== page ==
Florence’s Gift Guide: The Literary Edition

Please welcome Rachel back this month with another installment of Florence’s Book Club – her selection of books for December. It’s not a true gift guide, but the books have been selected with the Christmas season and Christmas gifts in mind. Thank you Rachel!

The Snow Child by Eowyn Ivey

Published this year yet set in 1920’s Alaska. A heart warming story about Jack and Mabel who move to Alaska to start a new life. It’s one of those magical books where the reader is unwrapping a story within a story. A true winter book – the protagonists are warmly nestled in their cabin, only going out if they need to for food, knowing the hardship of a long cold winter. It reminds you of the importance of good neighbours, hoping and healing. Of joy and not knowing, nor necessarily planning, where life is going to lead you. The greatest recommendation is that the day after I finished it I found myself missing Jack, Mabel and community. A book that makes the people feel like friends.

Important Artifacts and Personal Property from the Collection of Lenore Doolan and Harold Morris: Including Books, Street Fashion and Jewelry: Strachan & Quinn Auctioneers (by Leanne Shapton)

My husband bought this for me a few Christmas’ ago having heard it reviewed on the radio. This book is set out as an auction catalogue, so there are lots of photographs and not many words, and it tells the intense love affair and relationship of Lenore and Harold. A couple who live in New York in 2002 when she’s a 22 year old journalist and he a 39 year old photographer. It catalogues their meeting, their relationship and the moments the cracks begin to show and the relationship ends. It’s clever, it’s wonderful and a highly unusual way of telling a story.

Christmas at Cold Comfort Farm (Vintage Classics) by Stella Gibbons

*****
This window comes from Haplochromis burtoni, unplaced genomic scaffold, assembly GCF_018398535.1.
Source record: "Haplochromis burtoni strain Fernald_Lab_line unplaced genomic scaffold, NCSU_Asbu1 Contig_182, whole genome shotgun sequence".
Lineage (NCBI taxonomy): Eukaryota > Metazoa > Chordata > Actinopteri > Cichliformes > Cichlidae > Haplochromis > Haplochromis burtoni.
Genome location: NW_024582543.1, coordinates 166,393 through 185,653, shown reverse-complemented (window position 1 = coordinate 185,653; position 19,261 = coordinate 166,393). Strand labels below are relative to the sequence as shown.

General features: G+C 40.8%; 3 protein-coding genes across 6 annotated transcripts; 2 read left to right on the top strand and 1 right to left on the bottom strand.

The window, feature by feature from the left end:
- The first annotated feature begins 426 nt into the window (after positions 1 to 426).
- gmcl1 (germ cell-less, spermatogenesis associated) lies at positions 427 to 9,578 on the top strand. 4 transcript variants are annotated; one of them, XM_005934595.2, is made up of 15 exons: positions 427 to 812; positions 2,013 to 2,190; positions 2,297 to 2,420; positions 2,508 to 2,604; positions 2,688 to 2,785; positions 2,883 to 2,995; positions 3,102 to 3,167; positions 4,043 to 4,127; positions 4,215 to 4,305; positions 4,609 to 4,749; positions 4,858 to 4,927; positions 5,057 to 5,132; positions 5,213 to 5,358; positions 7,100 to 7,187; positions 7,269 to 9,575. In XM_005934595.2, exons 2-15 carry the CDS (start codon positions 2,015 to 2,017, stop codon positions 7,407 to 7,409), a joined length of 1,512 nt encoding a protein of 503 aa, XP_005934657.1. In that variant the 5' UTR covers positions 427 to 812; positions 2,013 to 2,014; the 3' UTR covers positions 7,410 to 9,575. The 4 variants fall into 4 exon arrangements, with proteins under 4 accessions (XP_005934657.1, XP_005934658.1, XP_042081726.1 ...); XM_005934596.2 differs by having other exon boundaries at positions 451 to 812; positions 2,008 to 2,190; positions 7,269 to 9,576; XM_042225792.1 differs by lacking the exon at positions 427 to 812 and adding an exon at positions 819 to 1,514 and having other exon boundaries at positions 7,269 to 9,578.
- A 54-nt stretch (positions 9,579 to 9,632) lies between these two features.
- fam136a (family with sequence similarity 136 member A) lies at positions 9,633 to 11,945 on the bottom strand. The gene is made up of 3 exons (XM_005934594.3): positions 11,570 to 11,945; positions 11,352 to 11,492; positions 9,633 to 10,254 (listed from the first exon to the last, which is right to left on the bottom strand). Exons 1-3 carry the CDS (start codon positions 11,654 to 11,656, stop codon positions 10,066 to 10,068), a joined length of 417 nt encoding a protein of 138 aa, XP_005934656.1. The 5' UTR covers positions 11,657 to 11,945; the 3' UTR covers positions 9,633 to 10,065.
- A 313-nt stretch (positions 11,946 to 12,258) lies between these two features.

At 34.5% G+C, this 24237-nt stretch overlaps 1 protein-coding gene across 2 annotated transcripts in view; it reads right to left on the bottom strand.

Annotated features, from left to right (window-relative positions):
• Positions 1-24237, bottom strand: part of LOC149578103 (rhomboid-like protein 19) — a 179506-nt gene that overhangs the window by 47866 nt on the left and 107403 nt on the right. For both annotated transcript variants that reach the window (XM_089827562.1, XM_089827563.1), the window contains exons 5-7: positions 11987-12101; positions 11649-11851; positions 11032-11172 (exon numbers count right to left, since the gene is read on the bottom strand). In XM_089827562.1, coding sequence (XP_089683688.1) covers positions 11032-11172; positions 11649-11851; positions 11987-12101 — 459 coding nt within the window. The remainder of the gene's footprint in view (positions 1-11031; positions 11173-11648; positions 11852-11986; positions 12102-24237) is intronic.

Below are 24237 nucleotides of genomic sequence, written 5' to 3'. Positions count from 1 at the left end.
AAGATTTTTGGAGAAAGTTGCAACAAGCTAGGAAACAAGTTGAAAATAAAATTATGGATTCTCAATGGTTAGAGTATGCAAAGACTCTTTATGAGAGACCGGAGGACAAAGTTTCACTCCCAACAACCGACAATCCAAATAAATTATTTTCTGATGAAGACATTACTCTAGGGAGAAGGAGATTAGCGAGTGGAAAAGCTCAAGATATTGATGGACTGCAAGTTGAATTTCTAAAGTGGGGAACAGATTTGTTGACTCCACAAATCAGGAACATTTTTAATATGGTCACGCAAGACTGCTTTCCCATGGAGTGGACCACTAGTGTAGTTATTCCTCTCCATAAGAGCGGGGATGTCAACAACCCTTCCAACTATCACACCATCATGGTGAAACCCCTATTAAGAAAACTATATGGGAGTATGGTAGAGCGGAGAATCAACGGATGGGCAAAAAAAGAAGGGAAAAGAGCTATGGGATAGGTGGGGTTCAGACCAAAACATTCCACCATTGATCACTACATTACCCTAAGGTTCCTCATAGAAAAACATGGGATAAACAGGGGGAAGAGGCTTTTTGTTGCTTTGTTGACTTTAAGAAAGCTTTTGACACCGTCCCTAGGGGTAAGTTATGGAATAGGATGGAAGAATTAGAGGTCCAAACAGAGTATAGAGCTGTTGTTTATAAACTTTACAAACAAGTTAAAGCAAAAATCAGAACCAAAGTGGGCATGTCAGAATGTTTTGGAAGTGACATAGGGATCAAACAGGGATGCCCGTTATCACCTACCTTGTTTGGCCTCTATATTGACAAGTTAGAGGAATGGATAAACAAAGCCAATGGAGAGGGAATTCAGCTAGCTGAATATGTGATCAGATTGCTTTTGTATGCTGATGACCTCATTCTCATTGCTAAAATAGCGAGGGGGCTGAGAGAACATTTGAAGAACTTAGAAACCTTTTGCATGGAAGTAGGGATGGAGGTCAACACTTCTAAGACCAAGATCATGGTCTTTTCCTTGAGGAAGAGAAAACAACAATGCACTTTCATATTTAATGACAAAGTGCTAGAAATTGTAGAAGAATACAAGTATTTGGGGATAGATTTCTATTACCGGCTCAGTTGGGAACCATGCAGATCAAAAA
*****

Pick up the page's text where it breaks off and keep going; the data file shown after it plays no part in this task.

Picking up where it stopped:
Although the title suggests that it will be about Christmas and will return us to our friends from Gibbons’ famous book Cold Comfort Farm, it’s a little misleading. It’s a book of short stories where there is one story about the farm and a couple about Christmas. All are gentle and oh so very rural England in the 1930’s but each has its own undercurrent of emotion. I’m really enjoying dipping into these short stories in the lead up to Christmas and could imagine enjoying them lazing leisurely on the sofa with a blanket and just another mince pie or two in the lull after Christmas.

‘…bedding the shapely little tree into a flower-pot and fastening the glass bells and lemon on to the tips of its branches. She stood it in the sitting-room window, with the curtains pulled back, when it was ready, and could not resist lighting its tipsy green and white candles, just to see what it would look like.’

Seeing by Jose Saramago

So this isn’t one of my favourite authors but my husband loves him and I felt rather uneducated about books when he started talking about him, he’s won the Nobel Prize for Literature. He doesn’t really go in for much punctuation and his stories are rather strange. Seeing is about an election where the majority of the votes have been left blank and what this implies for the officials, government and people. Saramago is a great writer and a good gift for someone who likes to read something a little different.

Miss Pettgrew Lives for the day by Winifred Watson

I’ve been wanting to write about Persephone Books for a while and Christmas felt the ideal time to do so. They are an independent publishers, each book is grey with a wonderful end piece from the era of the novel. They are mainly books that have become out of print, written by female author tending to be domestic novels but that would swipe many away often they are gently hard hitting. Miss Pettigrew Lives for the day is one of their most famous and tells the most gorgeous fairy tale, there is a film of it but it has a subtle, yet important change in it that just isn’t right, in my eyes. It’s now my go to book when I need to be cheered up. The other reason for mentioning Persephone in this post is because on Sunday ITV showed Lady which is an adaptation of Frances Hodgson Burnett’s (The Secret Garden) The Making of a Marchioness, another classic Persephone book.

Rachel x

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